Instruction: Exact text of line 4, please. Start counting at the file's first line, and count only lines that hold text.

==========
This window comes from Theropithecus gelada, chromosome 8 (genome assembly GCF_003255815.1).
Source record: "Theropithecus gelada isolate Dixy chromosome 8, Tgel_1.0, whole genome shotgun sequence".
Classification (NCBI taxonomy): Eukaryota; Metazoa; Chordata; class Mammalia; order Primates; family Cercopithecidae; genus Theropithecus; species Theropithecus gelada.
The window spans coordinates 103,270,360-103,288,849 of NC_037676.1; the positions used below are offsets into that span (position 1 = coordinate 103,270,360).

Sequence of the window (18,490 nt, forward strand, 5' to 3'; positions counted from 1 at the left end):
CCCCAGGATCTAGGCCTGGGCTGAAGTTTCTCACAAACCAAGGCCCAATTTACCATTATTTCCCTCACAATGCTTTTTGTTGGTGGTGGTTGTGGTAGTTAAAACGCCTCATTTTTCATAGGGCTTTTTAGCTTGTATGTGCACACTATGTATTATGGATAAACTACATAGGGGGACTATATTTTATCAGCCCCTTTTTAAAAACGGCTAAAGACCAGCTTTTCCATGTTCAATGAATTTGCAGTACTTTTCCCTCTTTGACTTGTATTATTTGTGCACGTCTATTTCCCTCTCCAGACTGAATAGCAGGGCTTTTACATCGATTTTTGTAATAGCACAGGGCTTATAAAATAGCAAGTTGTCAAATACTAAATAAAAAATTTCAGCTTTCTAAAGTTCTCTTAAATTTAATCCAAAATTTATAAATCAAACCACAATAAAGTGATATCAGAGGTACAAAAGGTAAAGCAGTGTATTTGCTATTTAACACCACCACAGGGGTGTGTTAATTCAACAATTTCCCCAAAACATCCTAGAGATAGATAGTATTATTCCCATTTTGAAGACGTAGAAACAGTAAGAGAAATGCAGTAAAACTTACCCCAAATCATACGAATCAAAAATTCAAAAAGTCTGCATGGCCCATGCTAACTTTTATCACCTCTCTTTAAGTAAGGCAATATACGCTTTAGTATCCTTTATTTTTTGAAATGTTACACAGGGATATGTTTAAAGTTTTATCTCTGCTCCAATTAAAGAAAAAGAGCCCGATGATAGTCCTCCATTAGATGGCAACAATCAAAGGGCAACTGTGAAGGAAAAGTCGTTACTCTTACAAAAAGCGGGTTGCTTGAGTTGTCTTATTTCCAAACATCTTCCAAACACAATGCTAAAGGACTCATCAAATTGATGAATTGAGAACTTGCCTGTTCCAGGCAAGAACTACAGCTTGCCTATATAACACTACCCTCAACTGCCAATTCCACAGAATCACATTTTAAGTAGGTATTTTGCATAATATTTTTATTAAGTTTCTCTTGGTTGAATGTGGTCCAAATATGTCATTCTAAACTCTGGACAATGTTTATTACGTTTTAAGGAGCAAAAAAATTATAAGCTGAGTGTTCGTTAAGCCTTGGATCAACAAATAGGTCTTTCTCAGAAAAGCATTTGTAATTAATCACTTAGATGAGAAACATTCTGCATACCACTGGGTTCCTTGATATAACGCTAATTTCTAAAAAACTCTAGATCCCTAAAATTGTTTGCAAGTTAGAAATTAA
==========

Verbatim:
The window spans coordinates 103,270,360-103,288,849 of NC_037676.1; the positions used below are offsets into that span (position 1 = coordinate 103,270,360).